You Have a Right to Be Wrong

November 3, 2022 in News by RBN Staff

source:  newswithviews

by Lee Duigon

November 3, 2022

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“Misinformation” is a lively buzzword, these days. Our so-called government is trying to stamp it out. For our own good, of course. Otherwise we might actually listen to someone who is spreading “misinformation” about our beloved COVID-19 vaccines, Climate Change, or that pure-as-the-driven snow election that we had in 2020. Free speech is all well and good… but we don’t want to be subjected to Wrong Speech, do we?

But sometimes “wrong” turns out to be right, after all.

Consider Dr. Ignaz Semmelweis (1818-1865), a pioneer of antiseptic procedures ( In those days, “childbed fever” was a killer. Women died from infections that set in during the birthing process. Semmelweis came up with the novel idea of requiring doctors to wash their hands before moving on to the next patient. He thus reduced the mortality rate among his patients to less than 1 percent.

You’d have thought he’d be hailed as a hero for saving all those lives. But you’d be wrong. Semmelweis scandalized the scientific establishment of his time. He went against the Settled Science! He was condemned, mocked, punished—and finally locked away in a lunatic asylum, where he died, probably as a result of being beaten by his keepers. They said he was crazy, evil, totally wrong.

But he was right. His Wrong Science is now the right science. Too late to do him any good, though. Because in his day, he was accused of Misinformation. By saving birthing women’s lives, he became a villain and a laughing-stock.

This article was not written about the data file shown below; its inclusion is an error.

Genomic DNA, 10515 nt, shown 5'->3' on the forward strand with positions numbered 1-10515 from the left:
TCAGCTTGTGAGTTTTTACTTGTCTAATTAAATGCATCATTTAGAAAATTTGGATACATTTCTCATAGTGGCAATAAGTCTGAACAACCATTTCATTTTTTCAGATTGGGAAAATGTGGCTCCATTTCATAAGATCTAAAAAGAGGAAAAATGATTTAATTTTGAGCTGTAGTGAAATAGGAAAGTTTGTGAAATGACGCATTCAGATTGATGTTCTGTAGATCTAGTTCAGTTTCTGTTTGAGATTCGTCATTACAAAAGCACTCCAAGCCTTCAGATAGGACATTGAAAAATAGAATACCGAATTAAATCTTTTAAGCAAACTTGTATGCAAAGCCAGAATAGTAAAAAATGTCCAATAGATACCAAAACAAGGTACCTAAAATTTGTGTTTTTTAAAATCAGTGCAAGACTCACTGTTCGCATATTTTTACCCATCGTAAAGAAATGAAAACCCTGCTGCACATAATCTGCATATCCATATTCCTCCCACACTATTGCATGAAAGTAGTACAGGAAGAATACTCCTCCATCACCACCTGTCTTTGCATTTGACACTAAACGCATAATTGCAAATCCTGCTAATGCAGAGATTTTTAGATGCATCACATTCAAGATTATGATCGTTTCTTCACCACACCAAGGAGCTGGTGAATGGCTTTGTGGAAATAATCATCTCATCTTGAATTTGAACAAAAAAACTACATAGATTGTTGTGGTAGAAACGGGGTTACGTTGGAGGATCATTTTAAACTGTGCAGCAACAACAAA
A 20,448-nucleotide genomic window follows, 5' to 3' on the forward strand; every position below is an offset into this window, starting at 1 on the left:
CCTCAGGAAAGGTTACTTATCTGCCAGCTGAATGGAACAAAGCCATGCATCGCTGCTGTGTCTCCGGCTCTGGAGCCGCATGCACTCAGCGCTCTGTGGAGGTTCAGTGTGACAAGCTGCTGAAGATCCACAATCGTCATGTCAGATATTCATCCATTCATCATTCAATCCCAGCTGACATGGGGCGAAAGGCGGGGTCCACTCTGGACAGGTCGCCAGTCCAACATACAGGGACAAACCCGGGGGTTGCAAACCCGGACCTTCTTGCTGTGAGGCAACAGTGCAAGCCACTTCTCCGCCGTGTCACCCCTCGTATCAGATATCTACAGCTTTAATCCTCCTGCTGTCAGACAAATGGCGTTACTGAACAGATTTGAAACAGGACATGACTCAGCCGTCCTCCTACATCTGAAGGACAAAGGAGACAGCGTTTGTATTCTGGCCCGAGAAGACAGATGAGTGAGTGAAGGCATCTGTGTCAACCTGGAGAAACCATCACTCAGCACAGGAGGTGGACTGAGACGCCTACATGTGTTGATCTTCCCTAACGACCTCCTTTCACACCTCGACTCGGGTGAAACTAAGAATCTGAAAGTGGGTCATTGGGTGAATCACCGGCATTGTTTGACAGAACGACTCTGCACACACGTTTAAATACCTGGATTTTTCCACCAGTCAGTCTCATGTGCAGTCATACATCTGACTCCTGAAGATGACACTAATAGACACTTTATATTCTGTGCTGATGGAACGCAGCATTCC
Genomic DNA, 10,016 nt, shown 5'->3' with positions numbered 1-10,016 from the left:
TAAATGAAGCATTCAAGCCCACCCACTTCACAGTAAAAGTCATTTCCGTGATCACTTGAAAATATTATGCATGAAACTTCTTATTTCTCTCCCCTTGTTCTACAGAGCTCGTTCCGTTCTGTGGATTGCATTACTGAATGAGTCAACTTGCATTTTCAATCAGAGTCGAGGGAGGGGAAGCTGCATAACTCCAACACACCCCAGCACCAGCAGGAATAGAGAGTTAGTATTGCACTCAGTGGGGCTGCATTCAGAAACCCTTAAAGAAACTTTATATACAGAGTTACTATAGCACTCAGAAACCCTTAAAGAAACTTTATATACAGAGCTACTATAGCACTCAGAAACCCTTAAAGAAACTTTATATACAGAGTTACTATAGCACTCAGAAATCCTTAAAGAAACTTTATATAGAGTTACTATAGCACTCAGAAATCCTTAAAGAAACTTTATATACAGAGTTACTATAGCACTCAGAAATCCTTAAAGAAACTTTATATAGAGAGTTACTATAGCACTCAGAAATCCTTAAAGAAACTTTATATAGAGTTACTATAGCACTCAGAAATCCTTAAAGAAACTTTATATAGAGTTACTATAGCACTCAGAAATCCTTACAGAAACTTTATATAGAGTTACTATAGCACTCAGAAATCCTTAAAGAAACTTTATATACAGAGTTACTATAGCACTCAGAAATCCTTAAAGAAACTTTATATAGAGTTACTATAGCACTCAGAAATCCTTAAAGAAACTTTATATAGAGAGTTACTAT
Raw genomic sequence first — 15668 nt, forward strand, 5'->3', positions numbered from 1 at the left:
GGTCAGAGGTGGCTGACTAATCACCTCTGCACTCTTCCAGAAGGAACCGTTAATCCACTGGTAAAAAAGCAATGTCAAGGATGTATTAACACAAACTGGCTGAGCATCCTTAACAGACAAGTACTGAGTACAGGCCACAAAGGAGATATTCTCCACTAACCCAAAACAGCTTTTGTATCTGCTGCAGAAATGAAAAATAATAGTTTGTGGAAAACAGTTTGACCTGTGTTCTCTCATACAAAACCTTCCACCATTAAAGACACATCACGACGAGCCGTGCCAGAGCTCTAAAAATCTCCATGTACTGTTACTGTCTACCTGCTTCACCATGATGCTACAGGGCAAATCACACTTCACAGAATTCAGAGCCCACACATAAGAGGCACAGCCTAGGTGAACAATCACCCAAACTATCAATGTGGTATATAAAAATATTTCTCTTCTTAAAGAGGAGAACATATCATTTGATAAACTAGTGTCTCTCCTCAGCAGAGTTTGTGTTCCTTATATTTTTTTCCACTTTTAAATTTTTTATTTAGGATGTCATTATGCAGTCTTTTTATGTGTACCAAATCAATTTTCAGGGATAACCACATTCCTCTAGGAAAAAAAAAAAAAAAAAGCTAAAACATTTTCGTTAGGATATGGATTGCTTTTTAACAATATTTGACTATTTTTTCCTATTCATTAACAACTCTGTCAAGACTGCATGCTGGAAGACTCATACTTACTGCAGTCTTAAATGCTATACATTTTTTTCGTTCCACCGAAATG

He wouldn’t have fared much better today. By bucking the establishment, he set himself up for a big-time hurt. Today he’d be censored, de-platformed, banned for life from the social media, deleted, and silenced. Probably they wouldn’t kill him today, but only because they don’t much do that anymore: just write him off as another misinformation-spreader. And cut him off from his audience.

Winston Churchill was wrong—and mocked and vilified for it—when he said they shouldn’t trust Hitler to honor his agreements and keep the peace. He turned out to be right, and it was a good thing he was still around to save his country when they needed him.

A general named Nicias was Wrong when he opposed the Athenian democracy’s hysterical decision to widen the Peloponnesian War by attacking Syracuse. Nicias was so hated for his unwelcome advice that they punished him by putting him in charge of the invasion. No one came back alive from that adventure. Nicias had been right, after all.

Even if “misinformation” doesn’t turn out to be true, our country’s founders still thought it well worthwhile to guarantee free speech. Truth can be made stronger by colliding with error. Sometimes the result of that collision is a third way that no one had yet thought of, and that way proves to be the right way. But when error is ruthlessly suppressed, no third way will be found.

Our own opinion-leaders try to silence all opinions but their own. That’s how they use the social media. They also egg on their followers to shout down “wrong” opinions and resort to riot if shouting doesn’t work. You can see that in action at many of our alleged universities.

You do not lose your First Amendment rights because other people think you’re wrong. Indeed, the amendment was drawn up to prevent that. Can you imagine Thomas Jefferson adding a clause that reads “except for Climate Change deniers, gender fluidity deniers, election deniers, and anyone else who dares to take issue with the prevailing point of view”?

We have a constitutional republic, not a “democracy.” God forbid we ever wind up in the clutches of “democracy.”